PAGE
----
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Common Tread

No extractors or penetrating lube in sight: How the pros remove sheared bolts and bits

Dec 27, 2022
“I drill out broken bolts, and burn out everything else,” says Eric Grafton, standing beside a Ferrari engine block and an elaborate piece of billet-steel industrial equipment, both of which have a threaded hole with the dull sheen of sheared metal peeking out of them. 

By “everything else” Eric means broken taps and other hardened tools that won’t succumb to the cutting edge of a drill bit, and by “burn out,” he means disintegrate with an MDM machine, which looks like the offspring of a drill press and a MIG welder.  

A metal disintegrator may sound like a spaceship-destroying sci-fi weapon, but it’s actually a piece of shop equipment used to remove broken bolts, taps, and drills. The technology was invented in the 1940s. This 15 kVA machine is from the mid-1960s. Photo by Ari Henning.

Metal disintegration machining, or MDM, uses intermittent electric arcs at the end of a vibrating electrode to break down metals into minute particles that are flushed away by dielectric fluid. “The vibration keeps the electrode from welding, and the interaction between the heat and cooling is what disintegrates the metal,” says Eric. MDM is a remarkable, rare, and surprisingly old technology that I knew nothing about until I’d exhausted DIY options for removing a broken stud from a 50-year-old cylinder.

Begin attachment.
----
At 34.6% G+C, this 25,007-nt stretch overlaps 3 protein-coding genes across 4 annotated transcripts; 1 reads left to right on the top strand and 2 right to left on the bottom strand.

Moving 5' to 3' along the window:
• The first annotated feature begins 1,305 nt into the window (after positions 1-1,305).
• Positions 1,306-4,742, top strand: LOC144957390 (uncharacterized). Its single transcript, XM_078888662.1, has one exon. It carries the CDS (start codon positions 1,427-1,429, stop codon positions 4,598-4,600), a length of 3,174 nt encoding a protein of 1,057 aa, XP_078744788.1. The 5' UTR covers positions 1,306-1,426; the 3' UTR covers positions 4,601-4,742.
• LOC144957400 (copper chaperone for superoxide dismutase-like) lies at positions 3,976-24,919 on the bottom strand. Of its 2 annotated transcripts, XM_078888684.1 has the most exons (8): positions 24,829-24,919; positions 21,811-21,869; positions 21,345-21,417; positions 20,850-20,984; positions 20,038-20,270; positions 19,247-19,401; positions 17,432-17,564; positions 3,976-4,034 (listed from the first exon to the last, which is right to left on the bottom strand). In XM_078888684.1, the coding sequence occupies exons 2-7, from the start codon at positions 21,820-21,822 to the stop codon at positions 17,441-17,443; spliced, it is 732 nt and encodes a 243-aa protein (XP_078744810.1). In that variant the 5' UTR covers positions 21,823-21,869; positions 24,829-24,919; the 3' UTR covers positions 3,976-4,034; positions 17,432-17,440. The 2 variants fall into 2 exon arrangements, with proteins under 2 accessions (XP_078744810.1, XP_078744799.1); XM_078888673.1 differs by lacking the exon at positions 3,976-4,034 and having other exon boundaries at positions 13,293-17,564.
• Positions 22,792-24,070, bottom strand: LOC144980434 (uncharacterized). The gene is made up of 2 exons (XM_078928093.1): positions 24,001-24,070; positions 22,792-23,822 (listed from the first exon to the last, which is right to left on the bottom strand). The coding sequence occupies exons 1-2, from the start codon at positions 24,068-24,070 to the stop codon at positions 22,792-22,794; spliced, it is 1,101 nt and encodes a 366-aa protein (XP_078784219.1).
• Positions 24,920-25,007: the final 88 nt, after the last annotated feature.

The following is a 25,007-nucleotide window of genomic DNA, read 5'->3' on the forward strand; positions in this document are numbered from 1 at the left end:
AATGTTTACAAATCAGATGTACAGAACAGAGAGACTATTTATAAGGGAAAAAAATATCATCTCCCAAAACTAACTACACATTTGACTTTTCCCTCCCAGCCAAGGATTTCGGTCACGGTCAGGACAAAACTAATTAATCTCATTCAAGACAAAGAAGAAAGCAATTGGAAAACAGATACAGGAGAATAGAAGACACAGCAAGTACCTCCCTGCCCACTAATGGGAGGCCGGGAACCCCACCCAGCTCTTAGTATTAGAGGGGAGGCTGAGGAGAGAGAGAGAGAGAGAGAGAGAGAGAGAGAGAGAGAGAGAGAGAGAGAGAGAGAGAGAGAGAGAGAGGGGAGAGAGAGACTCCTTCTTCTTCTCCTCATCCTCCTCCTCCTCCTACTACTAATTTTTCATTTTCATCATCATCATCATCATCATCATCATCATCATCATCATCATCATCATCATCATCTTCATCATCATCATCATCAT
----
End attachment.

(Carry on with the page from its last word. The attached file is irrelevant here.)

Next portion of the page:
Bolt broken in a component.
They say every 20-minute job is a broken bolt away from becoming a three-day ordeal. When all else fails, MDM can save the day, and the component. Photo by Ari Henning.

In desperation, I reached out to a local machine shop for help, and was told to “call Jerry.” They were referring to Jerry’s Broken Drill and Tap Removal in Santa Ana, California, which was opened by Gerold “Jerry” Grafton in 1963 and is now run by Jerry’s grandson, Eric.

Jerry’s is just one of a handful of places in the United States that provide MDM services to the public, since the specialized and expensive disintegration machines are typically the domain of corporations. “Most of the facilities with my equipment are 75- to 100-man shops that manufacture and maintain things like nuclear reactors and ship engines,” says Henry Cammann, whose company built the MDM machines that Jerry bought in the 1960s and Eric still operates today. 

Massive reactor studs removed with MDM.
"We make machines that can take out seven-inch reactor studs, 14 inches deep," says Henry Cammann of Cammann Metal Disintegrators. Photo by Henry Cammann.

Jerry’s certainly isn’t a giant of industry, but it served SoCal’s aerospace behemoths for decades and is still a lifesaver for many local companies and individuals across the country. There is no PB Blaster or EZ-Outs in sight at Jerry’s. Instead, Eric has three Cammanns (a large, small, and portable unit), a variety of pneumatic drills, and a dust-caked grinder that he uses to keep a fine edge on his bits.